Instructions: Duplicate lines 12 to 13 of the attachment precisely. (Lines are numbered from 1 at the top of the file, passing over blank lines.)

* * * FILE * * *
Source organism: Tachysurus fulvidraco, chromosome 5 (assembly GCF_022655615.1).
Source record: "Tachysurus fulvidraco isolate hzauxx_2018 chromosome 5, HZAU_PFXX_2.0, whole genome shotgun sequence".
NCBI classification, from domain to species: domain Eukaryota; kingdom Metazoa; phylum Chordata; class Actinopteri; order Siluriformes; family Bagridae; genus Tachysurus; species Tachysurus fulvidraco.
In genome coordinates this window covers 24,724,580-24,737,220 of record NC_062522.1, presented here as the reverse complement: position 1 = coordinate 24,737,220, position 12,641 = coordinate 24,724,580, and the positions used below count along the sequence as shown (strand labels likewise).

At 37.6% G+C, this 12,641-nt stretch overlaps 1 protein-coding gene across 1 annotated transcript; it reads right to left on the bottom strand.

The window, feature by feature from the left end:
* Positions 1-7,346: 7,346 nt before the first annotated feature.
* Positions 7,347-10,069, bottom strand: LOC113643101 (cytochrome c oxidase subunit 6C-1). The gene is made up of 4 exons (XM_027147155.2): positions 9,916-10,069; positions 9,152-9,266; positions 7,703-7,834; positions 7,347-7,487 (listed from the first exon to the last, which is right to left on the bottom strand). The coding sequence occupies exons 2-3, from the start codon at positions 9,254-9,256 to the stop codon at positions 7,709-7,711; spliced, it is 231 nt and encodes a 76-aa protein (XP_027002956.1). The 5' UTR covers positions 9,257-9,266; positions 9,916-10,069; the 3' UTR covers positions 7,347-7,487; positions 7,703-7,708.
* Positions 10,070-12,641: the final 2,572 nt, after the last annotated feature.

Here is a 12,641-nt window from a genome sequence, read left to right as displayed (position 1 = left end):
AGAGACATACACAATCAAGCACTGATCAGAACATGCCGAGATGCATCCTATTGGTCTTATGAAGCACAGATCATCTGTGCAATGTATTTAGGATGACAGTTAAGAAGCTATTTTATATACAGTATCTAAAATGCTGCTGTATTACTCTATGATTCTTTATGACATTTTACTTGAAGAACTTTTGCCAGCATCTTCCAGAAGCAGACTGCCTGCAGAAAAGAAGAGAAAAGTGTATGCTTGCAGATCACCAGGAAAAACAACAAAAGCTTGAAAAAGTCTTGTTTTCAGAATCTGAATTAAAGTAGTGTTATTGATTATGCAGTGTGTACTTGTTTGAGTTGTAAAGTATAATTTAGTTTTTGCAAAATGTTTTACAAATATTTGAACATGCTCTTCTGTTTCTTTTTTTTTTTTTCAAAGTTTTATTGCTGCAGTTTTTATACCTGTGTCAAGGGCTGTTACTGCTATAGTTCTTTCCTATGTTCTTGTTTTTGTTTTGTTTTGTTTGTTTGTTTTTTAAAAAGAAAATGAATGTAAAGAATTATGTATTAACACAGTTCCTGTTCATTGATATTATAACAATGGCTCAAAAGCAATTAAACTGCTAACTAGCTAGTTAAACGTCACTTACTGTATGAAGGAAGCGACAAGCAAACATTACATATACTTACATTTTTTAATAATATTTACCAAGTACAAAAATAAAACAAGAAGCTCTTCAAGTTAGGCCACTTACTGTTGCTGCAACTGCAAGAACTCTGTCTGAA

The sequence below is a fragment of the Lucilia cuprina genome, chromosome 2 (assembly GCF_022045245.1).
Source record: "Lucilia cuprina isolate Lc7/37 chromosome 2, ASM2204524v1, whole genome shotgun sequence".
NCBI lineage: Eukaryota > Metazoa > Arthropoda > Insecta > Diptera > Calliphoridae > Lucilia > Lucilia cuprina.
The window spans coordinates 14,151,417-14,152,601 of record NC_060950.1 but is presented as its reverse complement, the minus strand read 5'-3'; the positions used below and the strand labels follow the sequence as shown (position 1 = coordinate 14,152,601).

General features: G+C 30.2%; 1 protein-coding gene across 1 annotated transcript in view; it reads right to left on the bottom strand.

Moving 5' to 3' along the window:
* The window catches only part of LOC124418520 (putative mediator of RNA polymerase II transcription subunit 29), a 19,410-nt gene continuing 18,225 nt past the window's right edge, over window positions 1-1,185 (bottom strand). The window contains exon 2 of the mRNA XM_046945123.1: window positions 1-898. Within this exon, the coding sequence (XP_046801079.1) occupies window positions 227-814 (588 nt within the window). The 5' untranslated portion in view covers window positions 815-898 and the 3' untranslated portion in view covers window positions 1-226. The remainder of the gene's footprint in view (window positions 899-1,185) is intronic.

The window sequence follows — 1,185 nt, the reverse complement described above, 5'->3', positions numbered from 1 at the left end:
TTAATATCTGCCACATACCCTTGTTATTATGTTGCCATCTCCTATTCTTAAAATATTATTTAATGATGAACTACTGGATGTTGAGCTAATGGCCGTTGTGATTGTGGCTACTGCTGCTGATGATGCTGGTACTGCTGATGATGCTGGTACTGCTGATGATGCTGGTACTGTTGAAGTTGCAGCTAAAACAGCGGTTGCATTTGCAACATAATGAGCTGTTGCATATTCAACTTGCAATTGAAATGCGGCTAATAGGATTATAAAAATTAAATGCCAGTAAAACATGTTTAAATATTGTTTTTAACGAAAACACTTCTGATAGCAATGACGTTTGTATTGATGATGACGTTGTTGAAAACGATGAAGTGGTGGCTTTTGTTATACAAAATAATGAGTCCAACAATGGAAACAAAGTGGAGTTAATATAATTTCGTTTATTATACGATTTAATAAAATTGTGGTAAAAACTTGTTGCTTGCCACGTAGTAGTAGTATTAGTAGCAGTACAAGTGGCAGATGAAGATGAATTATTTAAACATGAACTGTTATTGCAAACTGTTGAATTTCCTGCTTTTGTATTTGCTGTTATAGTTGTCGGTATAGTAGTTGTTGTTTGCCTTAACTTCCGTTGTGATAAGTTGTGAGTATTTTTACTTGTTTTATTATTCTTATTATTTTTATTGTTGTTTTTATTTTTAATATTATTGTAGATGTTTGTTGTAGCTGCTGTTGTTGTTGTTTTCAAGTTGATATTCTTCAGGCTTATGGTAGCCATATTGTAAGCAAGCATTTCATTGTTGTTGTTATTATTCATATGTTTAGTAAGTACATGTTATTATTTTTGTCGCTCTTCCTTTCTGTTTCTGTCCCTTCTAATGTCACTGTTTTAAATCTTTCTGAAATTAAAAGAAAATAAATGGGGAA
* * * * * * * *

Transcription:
The sequence below is a fragment of the Lucilia cuprina genome, chromosome 2 (assembly GCF_022045245.1).
Source record: "Lucilia cuprina isolate Lc7/37 chromosome 2, ASM2204524v1, whole genome shotgun sequence".